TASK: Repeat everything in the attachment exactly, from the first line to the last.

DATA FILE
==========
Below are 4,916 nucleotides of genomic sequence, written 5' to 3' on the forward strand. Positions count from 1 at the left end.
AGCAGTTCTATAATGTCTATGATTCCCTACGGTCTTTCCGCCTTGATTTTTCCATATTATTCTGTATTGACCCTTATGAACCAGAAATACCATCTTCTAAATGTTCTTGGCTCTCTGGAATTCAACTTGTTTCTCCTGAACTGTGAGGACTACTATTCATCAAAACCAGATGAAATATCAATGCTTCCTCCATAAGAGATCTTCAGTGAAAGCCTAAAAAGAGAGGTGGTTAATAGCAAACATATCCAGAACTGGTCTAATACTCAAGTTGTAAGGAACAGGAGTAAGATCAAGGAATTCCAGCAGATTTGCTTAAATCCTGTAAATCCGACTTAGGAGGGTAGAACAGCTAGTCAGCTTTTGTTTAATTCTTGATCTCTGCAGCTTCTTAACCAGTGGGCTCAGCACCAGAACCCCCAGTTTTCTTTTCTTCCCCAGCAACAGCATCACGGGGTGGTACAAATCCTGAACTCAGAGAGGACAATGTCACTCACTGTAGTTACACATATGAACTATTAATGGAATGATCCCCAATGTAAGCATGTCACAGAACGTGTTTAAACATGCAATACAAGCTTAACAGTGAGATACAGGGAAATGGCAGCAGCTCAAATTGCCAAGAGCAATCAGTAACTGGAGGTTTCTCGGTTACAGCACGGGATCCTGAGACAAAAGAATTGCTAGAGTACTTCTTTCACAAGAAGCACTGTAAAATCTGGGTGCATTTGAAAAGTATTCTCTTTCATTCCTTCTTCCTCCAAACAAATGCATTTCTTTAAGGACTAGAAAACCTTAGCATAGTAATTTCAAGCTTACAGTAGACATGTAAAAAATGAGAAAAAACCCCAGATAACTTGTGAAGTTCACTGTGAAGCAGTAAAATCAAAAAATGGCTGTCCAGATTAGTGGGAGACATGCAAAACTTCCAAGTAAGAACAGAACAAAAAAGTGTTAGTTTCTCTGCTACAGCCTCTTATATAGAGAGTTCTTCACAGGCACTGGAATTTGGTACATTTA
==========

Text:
Below are 4,916 nucleotides of genomic sequence, written 5' to 3' on the forward strand. Positions count from 1 at the left end.
AGCAGTTCTATAATGTCTATGATTCCCTACGGTCTTTCCGCCTTGATTTTTCCATATTATTCTGTATTGACCCTTATGAACCAGAAATACCATCTTCTAAATGTTCTTGGCTCTCTGGAATTCAACTTGTTTCTCCTGAACTGTGAGGACTACTATTCATCAAAACCAGATGAAATATCAATGCTTCCTCCATAAGAGATCTTCAGTGAAAGCCTAAAAAGAGAGGTGGTTAATAGCAAACATATCCAGAACTGGTCTAATACTCAAGTTGTAAGGAACAGGAGTAAGATCAAGGAATTCCAGCAGATTTGCTTAAATCCTGTAAATCCGACTTAGGAGGGTAGAACAGCTAGTCAGCTTTTGTTTAATTCTTGATCTCTGCAGCTTCTTAACCAGTGGGCTCAGCACCAGAACCCCCAGTTTTCTTTTCTTCCCCAGCAACAGCATCACGGGGTGGTACAAATCCTGAACTCAGAGAGGACAATGTCACTCACTGTAGTTACACATATGAACTATTAATGGAATGATCCCCAATGTAAGCATGTCACAGAACGTGTTTAAACATGCAATACAAGCTTAACAGTGAGATACAGGGAAATGGCAGCAGCTCAAATTGCCAAGAGCAATCAGTAACTGGAGGTTTCTCGGTTACAGCACGGGATCCTGAGACAAAAGAATTGCTAGAGTACTTCTTTCACAAGAAGCACTGTAAAATCTGGGTGCATTTGAAAAGTATTCTCTTTCATTCCTTCTTCCTCCAAACAAATGCATTTCTTTAAGGACTAGAAAACCTTAGCATAGTAATTTCAAGCTTACAGTAGACATGTAAAAAATGAGAAAAAACCCCAGATAACTTGTGAAGTTCACTGTGAAGCAGTAAAATCAAAAAATGGCTGTCCAGATTAGTGGGAGACATGCAAAACTTCCAAGTAAGAACAGAACAAAAAAGTGTTAGTTTCTCTGCTACAGCCTCTTATATAGAGAGTTCTTCACAGGCACTGGAATTTGGTACATTTA